Monday, August 31, 2009

Fabric Selvage Postcard Tutorial

As promised, here is my attempt at a tutorial. There are several other postcard tutorials out there on the net, but I've tweaked them a bit to make what works for me. If you make a selvage postcard using these instructions, please let me know if you had any difficulty following the steps. And, of course, I'd love to see your final results! And if I can get it to work, I plan to make a PDF file available on my blog someday. Updated -- link to the PDF is on my blog's sidebar.

This tutorial is for non-commercial personal use ONLY. Feel free to share with others, but please give the author (me) credit. NO COMMERCIAL USE ALLOWED. Thanks.

Supplies --
-- one 4 1/2" x 6 1/2" piece of white/cream fabric for the back of the postcard

-- one 4 1/2" x 6 1/2" piece of fusible fleece (fusible on one side only)

-- one 4 1/4" x 6 1/4" piece of fusible web (I used Heat 'n Bond Lite)

-- thread (at first I thought I'd use red, but changed my mind to pink after I had the selvages arranged)

-- permanent fabric marker

-- fabric selvages

1. Center the fusible web on the wrong side of the white fabric and iron on. When cool, remove the paper backing. Set aside.


2. On the fusible fleece (fusible side up), arrange the selvages the way you like, making sure to overlap the finished edge of a selvage on top of the unfinished edge of the previous selvage. Once you have decided on a design, with the iron gently fuse the selvages onto the fleece. This will help keep the selvages on while you sew them on the machine.


3. Sew the selvages onto the fusible fleece, sewing very closely to the finished edge of each selvage strip. In this sample I used a straight stitch, but I've also used a small zigzag stitch at times.


4. Trim the selvages to about 1/4" all the way around the fusible fleece. Discard the trimmed off pieces of selvage (unless they're long enough to be used in a future project).


5. If your sewing machine has an alphabet stitch and you choose to embroider a message across the front of the postcard, press the unfinished edge of another selvage piece under (wrong sides together) 1/4" or so.


6. Sew this selvage strip on, sewing very closely to the pressed edge. Here I've used a straight stitch, but a fancy stitch would look nice, too.


7. Stitch your message on this strip, making sure you don't start or finish too close to the edge (the card will be trimmed a bit later). You could also just stitch the message on one of the selvages already on the card if there is enough white space.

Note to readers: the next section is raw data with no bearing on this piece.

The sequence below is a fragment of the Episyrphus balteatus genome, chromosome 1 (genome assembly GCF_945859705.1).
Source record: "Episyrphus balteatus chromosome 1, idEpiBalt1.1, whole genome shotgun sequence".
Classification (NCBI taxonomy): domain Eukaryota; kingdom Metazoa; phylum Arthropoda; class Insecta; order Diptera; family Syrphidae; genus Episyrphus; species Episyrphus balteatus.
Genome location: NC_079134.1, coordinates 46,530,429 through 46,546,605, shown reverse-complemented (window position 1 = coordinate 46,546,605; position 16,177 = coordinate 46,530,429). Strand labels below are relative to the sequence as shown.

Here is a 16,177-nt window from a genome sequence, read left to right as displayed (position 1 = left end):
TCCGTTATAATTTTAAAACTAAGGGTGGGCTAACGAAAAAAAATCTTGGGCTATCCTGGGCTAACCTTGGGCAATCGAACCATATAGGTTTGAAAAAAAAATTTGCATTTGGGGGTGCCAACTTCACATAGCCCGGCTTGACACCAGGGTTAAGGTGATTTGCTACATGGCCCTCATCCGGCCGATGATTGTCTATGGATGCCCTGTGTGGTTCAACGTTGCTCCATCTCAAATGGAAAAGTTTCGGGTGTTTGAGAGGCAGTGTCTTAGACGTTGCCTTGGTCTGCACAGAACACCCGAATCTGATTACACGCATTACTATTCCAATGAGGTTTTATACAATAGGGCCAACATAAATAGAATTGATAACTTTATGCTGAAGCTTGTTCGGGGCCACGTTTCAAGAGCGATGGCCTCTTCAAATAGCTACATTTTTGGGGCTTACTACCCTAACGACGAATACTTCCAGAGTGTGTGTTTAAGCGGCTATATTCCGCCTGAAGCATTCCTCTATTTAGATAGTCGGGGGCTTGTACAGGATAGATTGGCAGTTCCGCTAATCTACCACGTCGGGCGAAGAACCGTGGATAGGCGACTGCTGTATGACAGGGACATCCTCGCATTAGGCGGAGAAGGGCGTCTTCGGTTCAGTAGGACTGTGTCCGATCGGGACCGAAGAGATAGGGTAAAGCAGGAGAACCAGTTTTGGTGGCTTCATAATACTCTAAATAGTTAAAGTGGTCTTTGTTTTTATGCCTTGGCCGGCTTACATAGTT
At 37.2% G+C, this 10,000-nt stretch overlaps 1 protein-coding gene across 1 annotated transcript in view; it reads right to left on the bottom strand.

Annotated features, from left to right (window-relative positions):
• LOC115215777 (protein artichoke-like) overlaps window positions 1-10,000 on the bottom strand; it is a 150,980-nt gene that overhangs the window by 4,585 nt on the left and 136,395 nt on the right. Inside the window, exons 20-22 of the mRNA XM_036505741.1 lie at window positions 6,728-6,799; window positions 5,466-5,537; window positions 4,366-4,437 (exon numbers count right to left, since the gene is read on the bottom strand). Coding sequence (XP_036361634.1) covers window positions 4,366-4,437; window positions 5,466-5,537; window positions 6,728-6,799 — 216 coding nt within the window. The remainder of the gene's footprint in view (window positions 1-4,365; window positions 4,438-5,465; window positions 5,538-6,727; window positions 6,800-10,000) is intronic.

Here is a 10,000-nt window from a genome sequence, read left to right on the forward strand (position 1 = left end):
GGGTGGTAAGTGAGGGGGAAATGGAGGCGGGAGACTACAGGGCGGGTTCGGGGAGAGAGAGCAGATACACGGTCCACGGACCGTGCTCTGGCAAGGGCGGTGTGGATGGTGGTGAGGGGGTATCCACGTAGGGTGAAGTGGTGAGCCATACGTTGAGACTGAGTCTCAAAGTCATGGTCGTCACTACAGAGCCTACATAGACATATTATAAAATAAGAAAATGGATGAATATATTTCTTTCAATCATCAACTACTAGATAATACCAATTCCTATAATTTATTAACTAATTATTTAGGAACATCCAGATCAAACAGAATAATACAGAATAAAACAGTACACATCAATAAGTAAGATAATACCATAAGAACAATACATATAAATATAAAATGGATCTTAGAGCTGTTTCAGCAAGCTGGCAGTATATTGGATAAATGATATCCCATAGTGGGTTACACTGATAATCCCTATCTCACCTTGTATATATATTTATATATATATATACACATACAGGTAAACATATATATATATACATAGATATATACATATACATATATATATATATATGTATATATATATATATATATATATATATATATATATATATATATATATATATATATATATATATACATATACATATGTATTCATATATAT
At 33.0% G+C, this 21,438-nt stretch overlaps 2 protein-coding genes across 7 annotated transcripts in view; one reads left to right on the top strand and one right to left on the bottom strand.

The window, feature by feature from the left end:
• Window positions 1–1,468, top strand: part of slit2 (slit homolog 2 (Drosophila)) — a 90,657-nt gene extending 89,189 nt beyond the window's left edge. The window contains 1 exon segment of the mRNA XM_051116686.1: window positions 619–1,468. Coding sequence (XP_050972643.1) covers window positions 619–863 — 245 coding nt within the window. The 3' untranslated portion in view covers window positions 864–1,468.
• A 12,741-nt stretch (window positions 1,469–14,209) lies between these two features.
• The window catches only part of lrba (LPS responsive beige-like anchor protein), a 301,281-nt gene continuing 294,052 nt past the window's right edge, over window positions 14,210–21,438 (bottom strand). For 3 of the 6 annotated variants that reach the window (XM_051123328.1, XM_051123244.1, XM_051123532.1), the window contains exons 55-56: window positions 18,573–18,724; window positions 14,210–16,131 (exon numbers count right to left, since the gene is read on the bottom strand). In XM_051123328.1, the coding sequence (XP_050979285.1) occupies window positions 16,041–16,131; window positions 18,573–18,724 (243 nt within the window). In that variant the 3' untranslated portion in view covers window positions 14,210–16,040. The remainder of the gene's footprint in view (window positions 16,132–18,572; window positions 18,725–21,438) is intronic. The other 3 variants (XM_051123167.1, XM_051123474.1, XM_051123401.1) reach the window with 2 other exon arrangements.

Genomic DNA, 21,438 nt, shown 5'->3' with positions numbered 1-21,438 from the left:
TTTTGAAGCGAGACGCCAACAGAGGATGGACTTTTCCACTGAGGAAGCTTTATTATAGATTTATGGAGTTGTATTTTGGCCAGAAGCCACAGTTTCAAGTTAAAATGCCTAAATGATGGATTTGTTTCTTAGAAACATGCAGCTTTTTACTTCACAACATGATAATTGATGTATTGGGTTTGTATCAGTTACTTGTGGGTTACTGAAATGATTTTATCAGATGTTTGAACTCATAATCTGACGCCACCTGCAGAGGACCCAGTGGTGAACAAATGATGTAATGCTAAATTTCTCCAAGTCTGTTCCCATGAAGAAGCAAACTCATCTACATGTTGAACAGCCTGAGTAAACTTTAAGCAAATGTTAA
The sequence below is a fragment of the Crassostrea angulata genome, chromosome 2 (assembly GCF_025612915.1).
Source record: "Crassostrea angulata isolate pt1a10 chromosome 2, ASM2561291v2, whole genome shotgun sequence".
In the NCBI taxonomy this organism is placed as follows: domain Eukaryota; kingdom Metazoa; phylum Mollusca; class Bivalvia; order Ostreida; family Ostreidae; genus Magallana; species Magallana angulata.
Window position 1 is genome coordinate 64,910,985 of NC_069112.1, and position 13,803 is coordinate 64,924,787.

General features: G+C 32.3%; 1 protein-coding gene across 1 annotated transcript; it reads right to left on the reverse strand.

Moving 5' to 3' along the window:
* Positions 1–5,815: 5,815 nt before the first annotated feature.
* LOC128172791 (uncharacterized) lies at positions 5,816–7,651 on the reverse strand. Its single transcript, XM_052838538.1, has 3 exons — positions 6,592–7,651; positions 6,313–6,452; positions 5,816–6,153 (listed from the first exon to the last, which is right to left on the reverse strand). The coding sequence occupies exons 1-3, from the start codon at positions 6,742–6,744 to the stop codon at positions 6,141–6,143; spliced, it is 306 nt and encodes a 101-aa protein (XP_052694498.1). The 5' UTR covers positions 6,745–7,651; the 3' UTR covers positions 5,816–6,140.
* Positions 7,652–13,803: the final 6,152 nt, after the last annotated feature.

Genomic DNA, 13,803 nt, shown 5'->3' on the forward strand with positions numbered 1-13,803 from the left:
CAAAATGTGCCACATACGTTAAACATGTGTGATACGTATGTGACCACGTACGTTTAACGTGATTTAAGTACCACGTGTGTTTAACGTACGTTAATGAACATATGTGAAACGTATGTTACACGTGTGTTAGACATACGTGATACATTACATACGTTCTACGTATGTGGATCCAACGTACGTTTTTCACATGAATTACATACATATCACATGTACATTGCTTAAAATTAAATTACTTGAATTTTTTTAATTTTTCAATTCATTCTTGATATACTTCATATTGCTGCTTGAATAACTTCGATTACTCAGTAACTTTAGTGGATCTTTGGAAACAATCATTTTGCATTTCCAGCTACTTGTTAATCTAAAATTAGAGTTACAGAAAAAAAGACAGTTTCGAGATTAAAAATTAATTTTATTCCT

8. Center the white fabric on the unfusible side of the fleece and fuse the pieces together. Let it cool.


9. Trim the card to 4" x 6".


10. Satin stitch all the way around the edges of the card.


11. Using a permanent fabric marker, write "POSTCARD" on the top of the back side. Write your message and heat set the writing. (I usually add my personal label before I satin stitch around the edges).


12. Add a FIRST CLASS STAMP (not a postcard stamp) and take it to the post office to be hand-cancelled. Don't let the clerk tell you it needs additional postage! I've sent these (from at least three different post offices) to Oregon, Connecticut, Florida, Idaho, North Carolina, and a number of other states, as well as locally with no problem at all.

That's it. Have fun!
To see samples of my postcards, just click on the "postcard" label on my blog's right sidebar.


Unknown said...

Very nice!! Thank you for the great tutorial!

Mary on Lake Pulaski said...

Thanks Anya...I'm going to try this today!

Vivian said...

Very pretty. I appreciate the great tutorial. I'm thinking about sending some at Christmas, and this gives me a great start.

Terri said...

what a great idea thank you for the tutorial.

CJ said...

Thanks for the tutorial. The postcard you sent to Quilt Taffy is adorable!!

--- Ruth --- RuRebo --- said...

A wonderful tutorial.
Thank you very much!

ShereeSews said...

Thanks for all the inspiration to use up my selvedges. I've been saving, but not doing! Your blog is very informative.